Archive | May, 2012 Trade
The decades leading to the current global economic turmoil saw many developing countries attempt to pursue the East Asian development model, which is widely perceived to have been export-led. Is such growth possible in the post-crisis world with shrinking global imbalances? Historical data may provide useful clues. Our paper, titled "Can Asia Sustain an Export-Led Growth Strategy in the Aftermath of the Global Crisis? An Empirical Exploration", finds that Asian growth in the pre-crisis period was significantly correlated with the proportion of their manufactured exports that were sold in industrialized country markets. Given this evidence, Asian exports to other developing countries may not be good substitutes for their exports to developed countries. The policy implication is clear: a deceleration of exports to industrialized countries may limit prospects for post-crisis growth even if exports to other developing countries pick up the slack. Asian policy makers should, therefore, be more willing than ever to experiment with new paths to technological catch up. Read more.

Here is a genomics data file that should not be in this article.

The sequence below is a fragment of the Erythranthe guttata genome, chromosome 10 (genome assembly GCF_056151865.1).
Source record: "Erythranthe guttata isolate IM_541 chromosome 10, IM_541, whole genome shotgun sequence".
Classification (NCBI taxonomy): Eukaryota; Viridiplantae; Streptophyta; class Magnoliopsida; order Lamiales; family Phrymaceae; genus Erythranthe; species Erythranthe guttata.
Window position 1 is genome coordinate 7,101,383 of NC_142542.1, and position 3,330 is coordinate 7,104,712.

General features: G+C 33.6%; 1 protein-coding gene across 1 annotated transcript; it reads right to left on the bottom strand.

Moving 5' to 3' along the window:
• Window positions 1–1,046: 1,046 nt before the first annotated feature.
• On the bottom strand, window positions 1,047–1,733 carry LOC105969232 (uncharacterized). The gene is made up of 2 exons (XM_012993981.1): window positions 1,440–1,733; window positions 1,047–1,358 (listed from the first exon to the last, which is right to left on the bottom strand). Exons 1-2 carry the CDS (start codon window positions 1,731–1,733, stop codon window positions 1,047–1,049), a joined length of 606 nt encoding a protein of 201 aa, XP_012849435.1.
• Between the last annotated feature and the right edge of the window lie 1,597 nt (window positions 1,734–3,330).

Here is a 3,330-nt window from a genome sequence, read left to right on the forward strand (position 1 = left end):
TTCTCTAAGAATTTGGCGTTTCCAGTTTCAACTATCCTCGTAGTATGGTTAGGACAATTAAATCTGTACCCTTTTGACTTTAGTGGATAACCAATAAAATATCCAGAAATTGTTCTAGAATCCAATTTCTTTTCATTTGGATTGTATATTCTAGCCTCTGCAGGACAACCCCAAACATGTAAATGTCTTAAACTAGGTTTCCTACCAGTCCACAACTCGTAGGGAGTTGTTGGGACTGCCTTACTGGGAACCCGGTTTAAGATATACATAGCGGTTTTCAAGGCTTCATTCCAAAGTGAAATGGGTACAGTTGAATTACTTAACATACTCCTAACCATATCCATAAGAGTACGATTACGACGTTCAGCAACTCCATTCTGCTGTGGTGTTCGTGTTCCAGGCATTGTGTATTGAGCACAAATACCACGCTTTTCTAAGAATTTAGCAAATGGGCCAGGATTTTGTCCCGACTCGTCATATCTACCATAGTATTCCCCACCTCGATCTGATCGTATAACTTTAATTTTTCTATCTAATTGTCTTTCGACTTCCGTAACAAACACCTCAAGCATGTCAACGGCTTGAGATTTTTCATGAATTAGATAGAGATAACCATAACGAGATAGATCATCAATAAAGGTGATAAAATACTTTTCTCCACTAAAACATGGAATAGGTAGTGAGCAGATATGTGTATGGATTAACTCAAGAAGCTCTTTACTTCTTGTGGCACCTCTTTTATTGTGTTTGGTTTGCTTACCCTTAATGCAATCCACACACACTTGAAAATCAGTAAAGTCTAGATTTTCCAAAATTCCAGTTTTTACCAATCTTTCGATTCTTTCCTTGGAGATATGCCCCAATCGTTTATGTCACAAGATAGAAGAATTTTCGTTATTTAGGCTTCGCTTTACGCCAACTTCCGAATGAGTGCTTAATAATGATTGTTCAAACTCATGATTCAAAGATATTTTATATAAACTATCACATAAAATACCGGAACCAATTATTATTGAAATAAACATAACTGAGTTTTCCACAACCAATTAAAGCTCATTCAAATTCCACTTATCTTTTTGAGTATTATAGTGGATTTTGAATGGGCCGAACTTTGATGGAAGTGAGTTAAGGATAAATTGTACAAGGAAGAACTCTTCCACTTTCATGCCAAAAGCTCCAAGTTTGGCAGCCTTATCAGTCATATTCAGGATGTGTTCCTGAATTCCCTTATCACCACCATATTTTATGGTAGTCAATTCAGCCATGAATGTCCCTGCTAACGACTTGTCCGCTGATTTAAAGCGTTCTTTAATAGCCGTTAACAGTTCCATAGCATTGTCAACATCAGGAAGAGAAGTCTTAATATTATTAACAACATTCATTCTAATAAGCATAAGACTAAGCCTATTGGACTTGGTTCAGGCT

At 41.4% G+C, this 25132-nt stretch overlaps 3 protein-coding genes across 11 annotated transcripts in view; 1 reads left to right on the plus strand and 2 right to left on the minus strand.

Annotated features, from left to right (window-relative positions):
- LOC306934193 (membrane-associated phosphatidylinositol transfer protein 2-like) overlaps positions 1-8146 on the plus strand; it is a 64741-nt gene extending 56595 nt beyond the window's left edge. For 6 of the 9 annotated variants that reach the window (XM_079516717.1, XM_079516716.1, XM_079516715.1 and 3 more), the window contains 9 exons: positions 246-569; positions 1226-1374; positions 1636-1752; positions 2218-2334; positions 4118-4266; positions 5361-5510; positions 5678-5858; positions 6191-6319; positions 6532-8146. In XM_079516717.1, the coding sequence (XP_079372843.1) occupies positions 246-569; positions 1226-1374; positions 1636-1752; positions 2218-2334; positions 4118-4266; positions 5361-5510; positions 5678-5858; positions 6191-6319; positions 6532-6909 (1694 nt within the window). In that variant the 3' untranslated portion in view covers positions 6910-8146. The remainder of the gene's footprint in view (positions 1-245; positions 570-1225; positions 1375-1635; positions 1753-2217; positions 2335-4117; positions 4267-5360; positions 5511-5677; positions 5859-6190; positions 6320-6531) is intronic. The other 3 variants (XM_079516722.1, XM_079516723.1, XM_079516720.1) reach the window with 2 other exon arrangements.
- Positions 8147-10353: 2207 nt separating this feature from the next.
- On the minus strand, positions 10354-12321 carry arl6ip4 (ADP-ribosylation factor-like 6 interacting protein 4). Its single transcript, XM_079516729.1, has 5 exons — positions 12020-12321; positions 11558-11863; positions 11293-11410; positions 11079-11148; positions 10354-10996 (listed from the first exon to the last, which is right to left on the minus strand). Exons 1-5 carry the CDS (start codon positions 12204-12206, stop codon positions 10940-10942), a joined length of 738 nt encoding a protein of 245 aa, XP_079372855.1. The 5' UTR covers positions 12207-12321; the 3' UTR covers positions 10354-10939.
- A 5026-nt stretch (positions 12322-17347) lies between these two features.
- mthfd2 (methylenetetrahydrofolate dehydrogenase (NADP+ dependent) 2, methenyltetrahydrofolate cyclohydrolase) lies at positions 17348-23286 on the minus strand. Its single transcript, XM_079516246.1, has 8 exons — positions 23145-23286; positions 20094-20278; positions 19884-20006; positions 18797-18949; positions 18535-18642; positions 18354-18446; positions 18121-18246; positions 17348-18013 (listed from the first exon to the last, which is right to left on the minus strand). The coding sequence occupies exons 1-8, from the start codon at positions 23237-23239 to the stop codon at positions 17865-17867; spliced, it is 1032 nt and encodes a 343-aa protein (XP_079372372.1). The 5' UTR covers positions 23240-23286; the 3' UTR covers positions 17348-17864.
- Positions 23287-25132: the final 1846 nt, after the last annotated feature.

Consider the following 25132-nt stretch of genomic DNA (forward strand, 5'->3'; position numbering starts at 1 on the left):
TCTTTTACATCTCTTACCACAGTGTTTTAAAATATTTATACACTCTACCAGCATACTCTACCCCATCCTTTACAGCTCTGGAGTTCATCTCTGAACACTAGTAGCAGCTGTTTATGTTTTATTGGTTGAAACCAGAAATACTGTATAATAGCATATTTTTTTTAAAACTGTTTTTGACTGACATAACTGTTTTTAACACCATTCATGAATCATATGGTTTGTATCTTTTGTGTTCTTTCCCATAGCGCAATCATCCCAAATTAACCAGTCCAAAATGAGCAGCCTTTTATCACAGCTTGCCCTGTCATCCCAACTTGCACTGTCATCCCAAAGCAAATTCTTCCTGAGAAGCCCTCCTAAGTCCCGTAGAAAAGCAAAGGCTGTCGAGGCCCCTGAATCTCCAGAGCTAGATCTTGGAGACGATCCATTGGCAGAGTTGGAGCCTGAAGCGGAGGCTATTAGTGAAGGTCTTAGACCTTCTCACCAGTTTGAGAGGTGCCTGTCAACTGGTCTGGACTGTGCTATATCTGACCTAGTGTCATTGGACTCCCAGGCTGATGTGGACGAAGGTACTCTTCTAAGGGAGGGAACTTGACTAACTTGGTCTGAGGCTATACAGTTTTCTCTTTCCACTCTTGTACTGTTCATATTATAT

Search Asia Pathways
Subscribe / Connect
- TTIP—is the EU really interested in an “economic NATO”?
- Green investment in Asian cities: Lessons from the People’s Republic of China, Indonesia, and Japan
- New Zealand: A farming and services growth model for Asia?
- SME internationalization through global value chains and free trade agreements: Malaysian evidence
- The challenges to internationalizing Japanese higher education
- New Zealand: A farming and services growth model for Asia? on
- The challenges to internationalizing Japanese higher education on
- Is regional economic integration in Central Asia a doomed vision or a promising future? on
- Government procurement – key element in TPP; Missed opportunity in RCEP? on
- How the Philippines benefits from Australia’s booming links with the PRC on
Receive ADBI's daily e-newsline for unparalleled breadth of coverage on development topics from across Asia and the Pacific.